• noisy breathing,
  • coughing or gagging, and
  • difficulty breathing during exercise

2) Tumors that grow in the trachea or larynx of your dog could also result in your dog no longer barking. A tumor can grow slowly in the trachea or larynx, allowing a dog to still eat and drink while impacting their ability to bark. Besides a change in barking habits, the most common symptoms include:

  • a persistent cough,
  • difficulty breathing,
  • gagging,
  • bloody discharge from the nose or mouth (in some cases).

“If your dog is showing other signs of discomfort such as coughing or gagging, it is important that you see your veterinarian quickly to get your dog the help they need.”

Dr. Chyrle Bonk

Veterinarian at

4. Doggie Dementia (Canine Cognitive Dysfunction Syndrome)

Also known as doggie dementia or old dog syndrome, Cognitive Dysfunction Syndrome (CDS) can affect how a dog behaves, including how much they bark. Degenerative changes in the brain over time can also lead to:

If you recognize some of these symptoms, call your veterinarian: they can help a dog with this syndrome, so be sure to make an appointment if you notice these changes in your senior companion.
Learn more about doggie dementia.

When to see your vet

Of course, any time you’re concerned about any of your dog’s behavior is the perfect time to see a vet. Otherwise, definitely check in with them if your dog is showing other signs other than not barking. This may be:

  • not eating as much,
  • not wanting to exercise,
  • behavior changes such as aggression, destructive behavior, or becoming more clingy.
  • other signs of pain or illness (coughing, gagging, peeing accidents, etc)

Your veterinarian will do a thorough examination of your dog, starting from the head and ending at the tail to find any abnormality that can be causing a problem.

Your vet will ask you when you first observed the abnormal behavior and observed the changes. Therefore, you must carefully observe your pet to provide helpful information to your veterinarian.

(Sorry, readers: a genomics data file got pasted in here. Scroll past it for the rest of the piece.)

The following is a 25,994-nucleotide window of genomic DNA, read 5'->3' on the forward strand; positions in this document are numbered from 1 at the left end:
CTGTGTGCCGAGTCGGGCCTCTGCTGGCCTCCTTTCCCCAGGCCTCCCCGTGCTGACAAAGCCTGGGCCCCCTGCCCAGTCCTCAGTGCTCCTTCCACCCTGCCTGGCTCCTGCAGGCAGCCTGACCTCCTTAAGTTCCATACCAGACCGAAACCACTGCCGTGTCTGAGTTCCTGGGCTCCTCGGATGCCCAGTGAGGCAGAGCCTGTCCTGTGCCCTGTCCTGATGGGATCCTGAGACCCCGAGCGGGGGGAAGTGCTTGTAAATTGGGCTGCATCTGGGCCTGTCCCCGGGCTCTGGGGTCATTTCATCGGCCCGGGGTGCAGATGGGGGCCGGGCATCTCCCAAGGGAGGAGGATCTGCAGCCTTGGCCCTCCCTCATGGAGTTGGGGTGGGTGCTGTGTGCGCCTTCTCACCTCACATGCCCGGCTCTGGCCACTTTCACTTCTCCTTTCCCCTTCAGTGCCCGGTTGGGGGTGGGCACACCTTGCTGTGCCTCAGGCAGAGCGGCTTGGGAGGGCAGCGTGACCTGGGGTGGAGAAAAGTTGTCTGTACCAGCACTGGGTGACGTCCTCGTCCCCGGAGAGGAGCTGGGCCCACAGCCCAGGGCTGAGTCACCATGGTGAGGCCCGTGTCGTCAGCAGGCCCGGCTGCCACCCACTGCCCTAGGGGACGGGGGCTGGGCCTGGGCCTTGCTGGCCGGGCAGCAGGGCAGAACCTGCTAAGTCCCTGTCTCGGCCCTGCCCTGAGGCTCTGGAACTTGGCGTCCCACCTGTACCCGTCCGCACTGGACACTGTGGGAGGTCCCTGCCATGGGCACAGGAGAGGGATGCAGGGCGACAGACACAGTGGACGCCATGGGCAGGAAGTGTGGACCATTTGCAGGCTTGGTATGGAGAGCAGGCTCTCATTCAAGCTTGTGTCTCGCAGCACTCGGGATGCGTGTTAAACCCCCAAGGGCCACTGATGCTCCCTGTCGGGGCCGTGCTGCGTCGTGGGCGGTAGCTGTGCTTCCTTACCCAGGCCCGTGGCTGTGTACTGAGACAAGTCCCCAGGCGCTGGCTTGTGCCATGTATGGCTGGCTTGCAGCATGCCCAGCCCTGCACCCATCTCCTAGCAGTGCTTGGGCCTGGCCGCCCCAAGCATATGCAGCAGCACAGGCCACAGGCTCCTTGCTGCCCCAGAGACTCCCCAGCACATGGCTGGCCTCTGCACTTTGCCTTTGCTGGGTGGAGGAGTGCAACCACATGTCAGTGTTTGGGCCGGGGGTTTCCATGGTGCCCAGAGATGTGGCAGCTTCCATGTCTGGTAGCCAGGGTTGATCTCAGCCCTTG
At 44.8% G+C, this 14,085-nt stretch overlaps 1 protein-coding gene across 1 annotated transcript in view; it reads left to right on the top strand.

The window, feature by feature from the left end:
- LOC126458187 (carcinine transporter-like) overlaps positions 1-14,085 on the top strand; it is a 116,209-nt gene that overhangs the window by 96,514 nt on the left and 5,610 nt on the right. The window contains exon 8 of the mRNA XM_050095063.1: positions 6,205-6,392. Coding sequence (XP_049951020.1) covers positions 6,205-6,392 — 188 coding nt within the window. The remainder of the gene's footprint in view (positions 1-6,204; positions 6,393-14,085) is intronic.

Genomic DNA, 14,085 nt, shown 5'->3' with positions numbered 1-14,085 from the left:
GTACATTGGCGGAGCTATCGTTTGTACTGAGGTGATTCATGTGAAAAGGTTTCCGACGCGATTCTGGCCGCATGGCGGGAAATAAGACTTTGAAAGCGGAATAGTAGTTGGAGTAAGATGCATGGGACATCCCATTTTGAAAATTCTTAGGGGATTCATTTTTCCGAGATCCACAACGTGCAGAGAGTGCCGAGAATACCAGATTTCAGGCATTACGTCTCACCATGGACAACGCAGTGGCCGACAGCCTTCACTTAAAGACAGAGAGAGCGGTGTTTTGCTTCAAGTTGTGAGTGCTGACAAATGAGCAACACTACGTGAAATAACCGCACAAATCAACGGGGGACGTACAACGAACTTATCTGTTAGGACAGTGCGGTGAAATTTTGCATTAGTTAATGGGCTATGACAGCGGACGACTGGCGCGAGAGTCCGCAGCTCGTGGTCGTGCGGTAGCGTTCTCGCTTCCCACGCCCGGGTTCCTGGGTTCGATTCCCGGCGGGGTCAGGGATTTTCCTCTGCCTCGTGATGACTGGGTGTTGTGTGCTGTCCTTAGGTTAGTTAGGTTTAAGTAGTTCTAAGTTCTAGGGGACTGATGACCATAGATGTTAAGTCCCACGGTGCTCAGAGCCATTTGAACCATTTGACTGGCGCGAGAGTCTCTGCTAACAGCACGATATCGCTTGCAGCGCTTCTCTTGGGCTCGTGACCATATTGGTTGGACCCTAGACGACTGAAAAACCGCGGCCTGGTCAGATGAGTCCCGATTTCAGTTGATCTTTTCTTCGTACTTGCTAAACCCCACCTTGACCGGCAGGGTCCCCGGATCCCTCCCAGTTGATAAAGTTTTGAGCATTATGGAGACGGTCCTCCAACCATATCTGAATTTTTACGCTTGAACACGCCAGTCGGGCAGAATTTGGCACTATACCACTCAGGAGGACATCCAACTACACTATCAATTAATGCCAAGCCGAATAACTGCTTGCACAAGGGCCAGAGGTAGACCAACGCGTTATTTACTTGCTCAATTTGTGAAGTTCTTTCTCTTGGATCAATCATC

What if my dog is barking but otherwise acting normal (no other signs of illness)?

Sometimes senior dogs may decrease their barking but not show any other signs. If this is the case, you still may consider seeing your vet if they don’t bark for longer than 48-72 hours.

As mentioned above, try to remember how much your dog barked beforehand and if they had increased that frequency in the days leading up to it. Dogs can be stoic and hide other signs, so seeing your vet can help uncover the cause of your dog not barking even if they otherwise appear normal.

How can you prevent this barking problem from happening again?

Once you have ruled out more serious issues with your veterinarian, you may wonder what you can do to help this issue from happening again. You should consider the following:

  • First of all, you must provide your dog with a high-quality diet to ensure they are getting all of the nutrients they need (see our information on nutrition for older dogs).
  • Second, you should make sure that your dog is getting regular exercise. Following a proper schedule for walks and playtime can help prevent anxiety and stress in your dog as they know what to expect and when. Exercise is also important for keeping your dog strong and healthy and preventing boredom. Read our page on The Importance Of Exercising Older Dogs.
  • Third, you must visit your vet regularly so that a thorough examination can help spot abnormalities before they become issues.


  • Dr Chyrle Bonk, Veterinarian

    Dr. Chyrle Bonk received her Master in Animal Science from the University of Idaho and her Doctorate of Veterinary Medicine (DVM) from Oregon State University in 2010. She has over 10 years of experience in small animal veterinary practice, working for a veterinary clinic in Idaho.

Disclaimer: This website's content is not a substitute for veterinary care. Always consult with your veterinarian for healthcare decisions. Read More.